UL Study Reveals Critical Gaps Between Manufacturer And Consumers

September 26, 2013 9:42 am | by UL | News | Comments

This year's study, based on respondents in the United States, China, India, Germany and Brazil, highlighted some of the characteristics of a more complex global marketplace. It found that while fundamentals such as quality, safety and innovation remain the most important factors driving behavior for manufacturers and consumers, a number of priorities such as transparency, health impact and outsourcing/country of origin are on the rise.

Suit Accuses NM Doc Of Implanting Unneeded Devices

September 25, 2013 2:19 pm | News | Comments

Tommy and Barbara Sowards are suing for damages after they say the doctor implanted an unneeded pacemaker when Tommy Sowards went to MountainView Regional Medical Center in Las Cruces in January 2007. They're suing cardiologist Dr. Demosthenes Klonis, the hospital and pacemaker manufacturer Biotronik, Inc.

Stryker Buying Mako Surgical For About $1.41B

September 25, 2013 8:40 am | News | Comments

Stryker is buying Mako Surgical for about $1.41 billion, giving the medical device maker access to all of its robotic assisted surgery technology. Stryker will pay $30 per Mako share, an 86 percent premium to its $16.17 closing price Tuesday. The companies put the deal's value at about $1.65 billion.

Design Can (and Will) Transform Lives

September 24, 2013 8:23 am | by Louise Rainone, Vice President of Marketing, PCDworks | Blogs | Comments

IDSA is my favorite conference to attend because it’s not just people talking about good design; it’s filled with conversations about how design can transform lives. It’s a very powerful message, especially in today’s society of design-centric businesses.

FDA Requires Tracking Codes On Medical Implants

September 20, 2013 10:58 am | News | Comments

The Food and Drug Administration published new rules Friday that require certain medical devices sold in the U.S. to carry a unique code, identifying its make, manufacturer and lot number. The codes will be stored in a publicly accessible database to help regulators, doctors and companies monitor safety issues with devices.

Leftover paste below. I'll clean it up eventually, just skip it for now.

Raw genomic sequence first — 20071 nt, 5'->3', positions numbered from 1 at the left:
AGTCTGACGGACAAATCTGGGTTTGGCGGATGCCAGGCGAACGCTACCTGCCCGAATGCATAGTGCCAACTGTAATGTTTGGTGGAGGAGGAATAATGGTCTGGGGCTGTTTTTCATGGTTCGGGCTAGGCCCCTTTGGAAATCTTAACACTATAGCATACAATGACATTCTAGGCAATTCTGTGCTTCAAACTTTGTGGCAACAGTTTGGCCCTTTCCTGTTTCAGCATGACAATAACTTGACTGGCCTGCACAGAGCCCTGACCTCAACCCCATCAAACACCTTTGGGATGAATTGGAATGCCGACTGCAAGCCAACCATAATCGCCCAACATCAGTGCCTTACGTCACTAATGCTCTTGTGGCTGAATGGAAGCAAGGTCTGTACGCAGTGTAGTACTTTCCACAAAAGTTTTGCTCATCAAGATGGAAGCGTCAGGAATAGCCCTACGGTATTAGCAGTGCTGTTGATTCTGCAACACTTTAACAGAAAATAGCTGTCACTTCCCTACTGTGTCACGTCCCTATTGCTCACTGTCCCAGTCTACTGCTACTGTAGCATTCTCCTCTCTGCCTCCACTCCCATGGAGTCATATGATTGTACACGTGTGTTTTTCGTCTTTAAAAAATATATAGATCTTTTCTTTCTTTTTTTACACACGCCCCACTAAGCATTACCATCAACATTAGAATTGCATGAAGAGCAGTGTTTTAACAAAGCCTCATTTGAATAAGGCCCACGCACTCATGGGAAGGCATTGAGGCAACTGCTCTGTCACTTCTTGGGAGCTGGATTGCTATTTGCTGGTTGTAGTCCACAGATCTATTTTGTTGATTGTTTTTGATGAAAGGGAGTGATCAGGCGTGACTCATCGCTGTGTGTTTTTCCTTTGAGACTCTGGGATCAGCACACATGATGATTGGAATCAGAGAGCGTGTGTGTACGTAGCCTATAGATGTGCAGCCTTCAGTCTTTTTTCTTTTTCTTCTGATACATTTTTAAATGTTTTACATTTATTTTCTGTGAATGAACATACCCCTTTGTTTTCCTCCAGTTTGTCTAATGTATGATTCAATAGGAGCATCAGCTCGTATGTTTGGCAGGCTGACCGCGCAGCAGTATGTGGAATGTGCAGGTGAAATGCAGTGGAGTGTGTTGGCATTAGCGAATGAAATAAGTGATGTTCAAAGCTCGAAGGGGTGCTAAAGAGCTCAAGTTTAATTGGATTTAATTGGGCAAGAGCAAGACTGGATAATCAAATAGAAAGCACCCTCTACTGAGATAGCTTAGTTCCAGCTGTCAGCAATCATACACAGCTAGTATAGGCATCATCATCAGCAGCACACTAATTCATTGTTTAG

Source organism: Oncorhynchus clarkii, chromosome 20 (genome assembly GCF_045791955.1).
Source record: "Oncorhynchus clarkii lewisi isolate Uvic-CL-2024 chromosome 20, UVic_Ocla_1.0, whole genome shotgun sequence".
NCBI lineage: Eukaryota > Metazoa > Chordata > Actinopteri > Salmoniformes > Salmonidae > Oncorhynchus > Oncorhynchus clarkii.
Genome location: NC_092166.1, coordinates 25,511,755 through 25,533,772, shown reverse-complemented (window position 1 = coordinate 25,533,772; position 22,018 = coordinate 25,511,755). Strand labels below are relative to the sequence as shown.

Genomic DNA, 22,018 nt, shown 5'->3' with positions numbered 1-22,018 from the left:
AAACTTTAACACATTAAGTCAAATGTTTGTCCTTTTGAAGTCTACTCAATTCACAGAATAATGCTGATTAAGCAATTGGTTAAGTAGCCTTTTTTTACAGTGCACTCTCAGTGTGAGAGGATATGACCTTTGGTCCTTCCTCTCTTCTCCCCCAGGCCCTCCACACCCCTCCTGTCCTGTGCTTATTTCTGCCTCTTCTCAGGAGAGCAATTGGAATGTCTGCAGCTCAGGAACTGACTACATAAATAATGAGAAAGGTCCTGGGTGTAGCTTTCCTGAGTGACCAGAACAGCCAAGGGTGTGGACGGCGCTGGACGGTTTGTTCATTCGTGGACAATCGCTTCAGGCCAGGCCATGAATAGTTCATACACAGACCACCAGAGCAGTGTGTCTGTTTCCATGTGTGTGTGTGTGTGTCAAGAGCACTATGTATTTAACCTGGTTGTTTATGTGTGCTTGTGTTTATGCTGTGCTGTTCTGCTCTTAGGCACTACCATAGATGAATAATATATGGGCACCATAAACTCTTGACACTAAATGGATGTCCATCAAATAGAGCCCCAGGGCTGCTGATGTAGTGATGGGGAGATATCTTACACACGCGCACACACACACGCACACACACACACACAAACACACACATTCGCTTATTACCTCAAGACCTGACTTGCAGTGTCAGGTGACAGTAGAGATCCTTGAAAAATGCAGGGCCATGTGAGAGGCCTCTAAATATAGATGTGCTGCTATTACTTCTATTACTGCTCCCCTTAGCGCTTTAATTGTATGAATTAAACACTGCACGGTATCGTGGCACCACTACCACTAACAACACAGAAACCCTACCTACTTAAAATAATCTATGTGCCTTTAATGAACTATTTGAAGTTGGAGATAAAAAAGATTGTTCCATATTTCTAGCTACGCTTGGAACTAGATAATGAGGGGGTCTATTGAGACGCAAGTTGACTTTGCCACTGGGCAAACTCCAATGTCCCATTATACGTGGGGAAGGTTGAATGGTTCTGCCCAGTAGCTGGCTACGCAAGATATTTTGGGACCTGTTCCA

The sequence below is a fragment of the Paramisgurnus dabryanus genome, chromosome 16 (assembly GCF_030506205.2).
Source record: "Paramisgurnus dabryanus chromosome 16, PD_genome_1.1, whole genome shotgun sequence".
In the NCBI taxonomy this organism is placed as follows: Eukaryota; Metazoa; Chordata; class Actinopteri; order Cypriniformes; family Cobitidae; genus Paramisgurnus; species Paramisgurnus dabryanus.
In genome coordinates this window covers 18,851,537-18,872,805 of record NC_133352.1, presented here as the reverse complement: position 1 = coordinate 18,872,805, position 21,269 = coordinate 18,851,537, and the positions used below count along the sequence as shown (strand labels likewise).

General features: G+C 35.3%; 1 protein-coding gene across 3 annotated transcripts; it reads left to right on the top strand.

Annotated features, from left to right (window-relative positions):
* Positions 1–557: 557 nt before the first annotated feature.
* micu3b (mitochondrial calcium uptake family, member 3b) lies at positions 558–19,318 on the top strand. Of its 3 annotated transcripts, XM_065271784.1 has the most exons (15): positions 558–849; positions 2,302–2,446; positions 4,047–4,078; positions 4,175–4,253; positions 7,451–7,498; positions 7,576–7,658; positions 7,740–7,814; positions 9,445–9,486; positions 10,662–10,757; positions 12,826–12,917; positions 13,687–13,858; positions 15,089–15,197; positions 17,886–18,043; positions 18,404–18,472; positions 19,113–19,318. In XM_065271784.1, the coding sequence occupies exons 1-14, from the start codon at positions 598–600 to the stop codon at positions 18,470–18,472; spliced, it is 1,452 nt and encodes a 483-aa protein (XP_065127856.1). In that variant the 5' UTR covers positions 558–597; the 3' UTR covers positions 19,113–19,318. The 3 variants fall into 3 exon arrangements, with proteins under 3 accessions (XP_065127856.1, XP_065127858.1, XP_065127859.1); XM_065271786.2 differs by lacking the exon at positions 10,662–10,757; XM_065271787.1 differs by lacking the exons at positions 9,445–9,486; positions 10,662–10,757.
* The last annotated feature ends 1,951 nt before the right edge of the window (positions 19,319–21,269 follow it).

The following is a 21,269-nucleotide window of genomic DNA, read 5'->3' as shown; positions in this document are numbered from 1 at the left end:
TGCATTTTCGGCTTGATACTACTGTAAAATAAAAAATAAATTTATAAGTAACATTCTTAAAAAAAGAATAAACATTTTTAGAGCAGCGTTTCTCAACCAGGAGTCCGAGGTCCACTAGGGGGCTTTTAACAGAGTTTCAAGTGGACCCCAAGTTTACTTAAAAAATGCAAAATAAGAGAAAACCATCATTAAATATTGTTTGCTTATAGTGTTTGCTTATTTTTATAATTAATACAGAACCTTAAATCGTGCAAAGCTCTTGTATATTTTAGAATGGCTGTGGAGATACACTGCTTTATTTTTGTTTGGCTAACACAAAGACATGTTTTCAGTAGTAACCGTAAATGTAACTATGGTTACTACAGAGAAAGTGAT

Out Of The Morass

September 18, 2013 4:19 pm | by Mike Rainone, Co-Founder, PCDworks | Blogs | Comments

We are constantly bombarded by the “fact” that we are overspending on social programs, which jeopardizes the wonderful future that our great grandchildren so richly deserve. Let’s get this straight, no one deserves anything. Every generation must earn its place.

II-VI Buys Oclaro's Semiconductor Laser Business

September 12, 2013 10:08 am | News | Comments

Laser and optics manufacturer II-VI Inc. has acquired the semiconductor laser business of Oclaro Inc. for $92 million. Oclaro's shares jumped 30 percent to $1.38 before the opening bell Thursday. II-VI is acquiring semiconductor laser technology used in laser system products for material processing, medical, consumer and fiber optic communications.

Robohand Uses 3D Printing To Replace Lost Digits

September 9, 2013 12:06 pm | by Carley Petesch, Associated Press | News | Comments

The device looks like a robot's hand in a science fiction movie, costs about $500 to make and can be reproduced using plans on the Internet and a 3D printer.Van As is now on a mission to spread the mechanism to people without fingers or hands all over the world.

Bill Gates, 5 Scientists Win Lasker Medical Prizes

September 9, 2013 10:13 am | by Malcolm Ritter, AP Science Writer | News | Comments

The philanthropists Bill and Melinda Gates, as well as five researchers, have won prestigious Lasker Awards for their contributions to medicine. The Albert and Mary Lasker Foundation announced the recipients of the $250,000 prizes on Monday. The Gateses were honored for their work on health problems around the world.

Some Flu Vaccines Promise A Little More Protection

September 3, 2013 7:53 am | by Lauran Neergaard, AP Medical Writer | News | Comments

For the first time, certain vaccines will guard against four strains of flu rather than the usual three. Called quadrivalent vaccines, these brands may prove more popular for children than their parents. That's because kids tend to catch the newly added strain more often.

J&J Tries New Cap To Curb Fatal Tylenol Overdoses

August 29, 2013 1:58 pm | by Matthew Perrone, AP Health Writer | News | Comments

Johnson & Johnson says the warning will appear on the cap of each new bottle of Extra Strength Tylenol sold in the U.S. in October and on most other Tylenol bottles in coming months. The warning will make it explicitly clear that the over-the-counter drug contains acetaminophen, a pain-relieving ingredient that's the nation's leading cause of sudden liver failure.

Rehab Rex: Non-Invasive Technology Helps Patients 'Walk'

August 29, 2013 9:57 am | by Shawn Lindsey, University of Houston | News | Comments

UH researcher Jose Luis Contreras-Vidal, professor of electrical and computer engineering, is working on perfecting a non-invasive brain-machine interface (BMI) technology that a patient can use to operate an advanced robotics system such as the exoskeleton. The BMI works by interpreting brain waves that allow patients to control, with their thoughts, robotic legs and below-elbow amputees to control neuroprosthetic limbs.

You may login with either your assigned username or your e-mail address.
The password field is case sensitive.